LSU AgCenter Nutritionist Plays Theme Of New Dietary Guidelines

Elizabeth S. Reames  |  4/22/2005 1:03:52 AM

News You Can Use For March 2005

The food and physical activity choices you make now affect how you feel today and in the future. That is the message of the newly released Dietary Guidelines for Americans 2005, according to LSU AgCenter nutritionist Dr. Beth Reames.

"Feel better today. Stay healthy for tomorrow." is the dietary guidelines slogan. Based on scientific research, the guidelines provide advice for healthy Americans two years of age and older to help them make smart choices from each food group, find a balance between food and physical activity and get the most nutrition out of calories eaten.

"Many Americans are eating plenty of food, but not eating the right foods needed to provide essential nutrients for good health," Reames says, noting that many people don’t get enough physical activity to stay fit and burn those extra calories.

"Eating right and being physically active aren’t just a diet or a program; they are keys to a healthy lifestyle," the nutritionist emphasizes, adding, "With healthful habits, you may reduce your risk of many chronic diseases such as heart disease, diabetes, osteoporosis and certain cancers, and you may increase your chances for a longer life."

She says the best way to give your body the balanced nutrition it needs is by eating a variety of nutrient-packed foods every day. Just be sure to stay within your daily calorie needs.

A healthy eating plan is one that emphasizes fruits, vegetables, whole grains and fat-free or low-fat milk and milk products; it includes lean meats, poultry, fish, beans, eggs and nuts; and it is low in saturated fats, trans fats, cholesterol, salt (sodium) and added sugars.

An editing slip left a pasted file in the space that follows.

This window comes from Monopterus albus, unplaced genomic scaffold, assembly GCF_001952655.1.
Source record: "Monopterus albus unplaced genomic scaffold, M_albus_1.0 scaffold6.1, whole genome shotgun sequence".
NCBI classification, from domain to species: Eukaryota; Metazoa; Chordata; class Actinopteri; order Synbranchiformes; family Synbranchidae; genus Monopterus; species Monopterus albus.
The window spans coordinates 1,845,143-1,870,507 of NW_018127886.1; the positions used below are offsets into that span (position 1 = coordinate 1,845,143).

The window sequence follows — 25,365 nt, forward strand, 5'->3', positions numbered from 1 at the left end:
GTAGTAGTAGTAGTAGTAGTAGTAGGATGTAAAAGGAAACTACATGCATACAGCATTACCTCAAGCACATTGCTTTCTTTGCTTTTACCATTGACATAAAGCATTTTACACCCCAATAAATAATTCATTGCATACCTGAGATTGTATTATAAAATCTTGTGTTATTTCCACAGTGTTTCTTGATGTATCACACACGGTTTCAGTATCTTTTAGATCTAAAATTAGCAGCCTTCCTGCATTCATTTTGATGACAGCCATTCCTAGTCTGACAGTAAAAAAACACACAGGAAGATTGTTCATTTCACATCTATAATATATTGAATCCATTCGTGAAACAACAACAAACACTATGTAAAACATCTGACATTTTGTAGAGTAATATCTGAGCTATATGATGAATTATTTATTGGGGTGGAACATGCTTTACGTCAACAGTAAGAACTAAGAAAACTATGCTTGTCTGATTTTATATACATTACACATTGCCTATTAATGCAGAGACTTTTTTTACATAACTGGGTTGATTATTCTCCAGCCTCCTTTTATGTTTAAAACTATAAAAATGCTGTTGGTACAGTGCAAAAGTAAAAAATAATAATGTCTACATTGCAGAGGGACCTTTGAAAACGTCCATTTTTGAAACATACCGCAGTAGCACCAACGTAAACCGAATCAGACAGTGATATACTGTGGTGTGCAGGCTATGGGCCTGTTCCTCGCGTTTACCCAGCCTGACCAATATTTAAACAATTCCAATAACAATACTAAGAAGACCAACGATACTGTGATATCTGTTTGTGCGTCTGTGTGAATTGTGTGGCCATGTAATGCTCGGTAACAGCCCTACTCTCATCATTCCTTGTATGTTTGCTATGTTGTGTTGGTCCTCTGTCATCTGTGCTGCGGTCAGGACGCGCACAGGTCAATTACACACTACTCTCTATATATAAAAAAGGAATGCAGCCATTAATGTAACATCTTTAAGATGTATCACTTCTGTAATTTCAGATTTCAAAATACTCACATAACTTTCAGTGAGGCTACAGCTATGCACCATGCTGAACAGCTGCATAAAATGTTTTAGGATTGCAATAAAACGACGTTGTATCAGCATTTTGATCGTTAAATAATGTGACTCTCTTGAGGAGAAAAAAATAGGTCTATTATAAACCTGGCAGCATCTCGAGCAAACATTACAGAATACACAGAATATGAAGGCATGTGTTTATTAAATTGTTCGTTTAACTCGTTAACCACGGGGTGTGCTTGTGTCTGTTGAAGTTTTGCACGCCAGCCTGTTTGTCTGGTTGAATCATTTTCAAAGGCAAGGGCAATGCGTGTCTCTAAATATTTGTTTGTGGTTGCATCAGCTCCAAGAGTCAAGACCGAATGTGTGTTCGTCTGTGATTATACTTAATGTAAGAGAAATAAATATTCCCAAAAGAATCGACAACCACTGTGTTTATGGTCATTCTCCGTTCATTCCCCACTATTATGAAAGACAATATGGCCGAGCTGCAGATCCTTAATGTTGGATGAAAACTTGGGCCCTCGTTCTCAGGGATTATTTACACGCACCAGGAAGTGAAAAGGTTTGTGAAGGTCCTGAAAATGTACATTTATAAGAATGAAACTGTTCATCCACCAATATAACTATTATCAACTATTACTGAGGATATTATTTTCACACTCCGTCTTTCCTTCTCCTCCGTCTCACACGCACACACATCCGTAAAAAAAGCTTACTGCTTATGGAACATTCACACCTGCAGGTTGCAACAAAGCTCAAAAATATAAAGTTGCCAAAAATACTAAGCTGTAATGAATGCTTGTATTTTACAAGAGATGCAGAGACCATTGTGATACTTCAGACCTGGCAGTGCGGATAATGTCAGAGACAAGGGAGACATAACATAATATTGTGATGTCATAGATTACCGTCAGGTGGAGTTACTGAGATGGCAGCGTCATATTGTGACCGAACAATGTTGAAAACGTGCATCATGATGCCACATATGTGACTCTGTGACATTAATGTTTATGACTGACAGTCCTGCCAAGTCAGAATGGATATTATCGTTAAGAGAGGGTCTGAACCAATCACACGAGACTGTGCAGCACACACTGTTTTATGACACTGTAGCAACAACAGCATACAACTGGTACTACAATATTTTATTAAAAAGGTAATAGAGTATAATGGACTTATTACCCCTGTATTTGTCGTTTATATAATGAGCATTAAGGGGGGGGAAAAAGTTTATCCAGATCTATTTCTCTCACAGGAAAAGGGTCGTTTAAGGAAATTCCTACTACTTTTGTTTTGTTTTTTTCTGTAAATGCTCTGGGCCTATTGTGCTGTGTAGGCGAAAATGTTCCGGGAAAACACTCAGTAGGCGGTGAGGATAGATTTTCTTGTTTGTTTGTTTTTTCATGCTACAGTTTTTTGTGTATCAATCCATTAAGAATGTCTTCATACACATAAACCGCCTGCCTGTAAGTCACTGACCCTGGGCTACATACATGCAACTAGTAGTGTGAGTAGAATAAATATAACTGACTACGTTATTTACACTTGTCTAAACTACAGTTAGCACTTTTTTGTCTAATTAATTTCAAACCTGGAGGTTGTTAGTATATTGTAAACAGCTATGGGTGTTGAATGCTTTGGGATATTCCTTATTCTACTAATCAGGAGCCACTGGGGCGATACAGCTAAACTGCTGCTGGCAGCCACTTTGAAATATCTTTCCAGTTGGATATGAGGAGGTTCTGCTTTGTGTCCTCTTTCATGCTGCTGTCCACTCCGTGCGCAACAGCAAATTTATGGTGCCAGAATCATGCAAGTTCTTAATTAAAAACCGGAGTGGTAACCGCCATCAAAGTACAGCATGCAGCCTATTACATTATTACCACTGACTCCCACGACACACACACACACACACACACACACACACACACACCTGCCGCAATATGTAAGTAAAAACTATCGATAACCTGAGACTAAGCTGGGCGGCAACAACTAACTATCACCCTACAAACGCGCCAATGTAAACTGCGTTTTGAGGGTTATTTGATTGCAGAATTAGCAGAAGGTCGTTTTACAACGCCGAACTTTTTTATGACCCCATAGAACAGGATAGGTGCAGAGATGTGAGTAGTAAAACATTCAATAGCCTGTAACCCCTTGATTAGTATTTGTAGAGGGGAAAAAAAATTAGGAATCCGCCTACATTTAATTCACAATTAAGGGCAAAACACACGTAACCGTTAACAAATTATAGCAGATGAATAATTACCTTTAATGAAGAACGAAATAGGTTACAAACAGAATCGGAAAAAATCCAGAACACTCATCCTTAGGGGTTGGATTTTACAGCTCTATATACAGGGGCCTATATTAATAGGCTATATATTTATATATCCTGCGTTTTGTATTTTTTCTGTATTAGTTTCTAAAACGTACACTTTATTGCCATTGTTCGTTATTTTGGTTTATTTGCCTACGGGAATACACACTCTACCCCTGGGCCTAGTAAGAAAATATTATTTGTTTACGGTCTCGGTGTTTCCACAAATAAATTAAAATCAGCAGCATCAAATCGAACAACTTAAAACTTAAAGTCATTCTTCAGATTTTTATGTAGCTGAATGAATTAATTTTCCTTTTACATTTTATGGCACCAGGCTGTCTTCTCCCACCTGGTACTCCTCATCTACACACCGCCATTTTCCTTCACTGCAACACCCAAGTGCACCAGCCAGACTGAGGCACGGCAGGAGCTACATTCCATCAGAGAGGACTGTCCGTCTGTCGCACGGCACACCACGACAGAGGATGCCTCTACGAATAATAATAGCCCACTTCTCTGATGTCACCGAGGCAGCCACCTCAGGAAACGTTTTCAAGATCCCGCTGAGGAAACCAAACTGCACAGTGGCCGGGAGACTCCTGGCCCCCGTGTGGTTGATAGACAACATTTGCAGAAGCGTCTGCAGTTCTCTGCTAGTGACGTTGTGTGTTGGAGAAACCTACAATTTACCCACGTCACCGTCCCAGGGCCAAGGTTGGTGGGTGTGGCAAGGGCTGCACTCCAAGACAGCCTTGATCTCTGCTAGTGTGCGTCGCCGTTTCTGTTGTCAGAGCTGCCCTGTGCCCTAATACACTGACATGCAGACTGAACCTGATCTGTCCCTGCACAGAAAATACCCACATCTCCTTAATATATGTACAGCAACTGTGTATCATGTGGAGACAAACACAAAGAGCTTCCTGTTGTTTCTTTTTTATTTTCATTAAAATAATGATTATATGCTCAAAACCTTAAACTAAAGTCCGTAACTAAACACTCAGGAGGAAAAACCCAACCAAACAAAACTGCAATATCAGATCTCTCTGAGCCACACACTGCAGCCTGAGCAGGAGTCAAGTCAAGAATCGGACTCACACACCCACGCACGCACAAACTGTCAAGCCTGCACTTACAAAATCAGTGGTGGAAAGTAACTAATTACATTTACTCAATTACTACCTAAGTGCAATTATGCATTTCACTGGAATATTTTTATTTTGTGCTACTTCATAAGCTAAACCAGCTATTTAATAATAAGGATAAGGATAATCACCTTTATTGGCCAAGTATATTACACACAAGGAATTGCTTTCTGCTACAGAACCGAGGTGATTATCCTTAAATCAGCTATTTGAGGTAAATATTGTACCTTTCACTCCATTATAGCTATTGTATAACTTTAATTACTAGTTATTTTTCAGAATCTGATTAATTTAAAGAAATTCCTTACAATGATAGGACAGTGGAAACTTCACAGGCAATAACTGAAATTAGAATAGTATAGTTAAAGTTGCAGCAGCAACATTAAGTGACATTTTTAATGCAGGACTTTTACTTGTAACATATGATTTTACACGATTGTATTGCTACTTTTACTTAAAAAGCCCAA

"It’s important to make smart food choices and watch portion sizes wherever you are - the grocery store, at work, in your favorite restaurant or running errands," Reames advises. She offers these tips:

• At the store, plan ahead by buying a variety of nutrient-rich foods for meals and snacks throughout the week.

• When grabbing lunch, have a sandwich on whole-grain bread and choose low-fat or fat-free milk, water or other drinks without added sugars.

• In a restaurant, opt for steamed or broiled dishes instead of those that are fried or sautéed.

• On a shopping trip, pack some fresh fruit, cut-up vegetables, string cheese sticks or a handful of unsalted nuts to help you avoid impulsive, less healthful snack choices.

For information on related nutrition, family and consumer topics, visit the FCS Web site at


On the Internet: LSU AgCenter:
Source: Beth Reames (225) 578-3929, or

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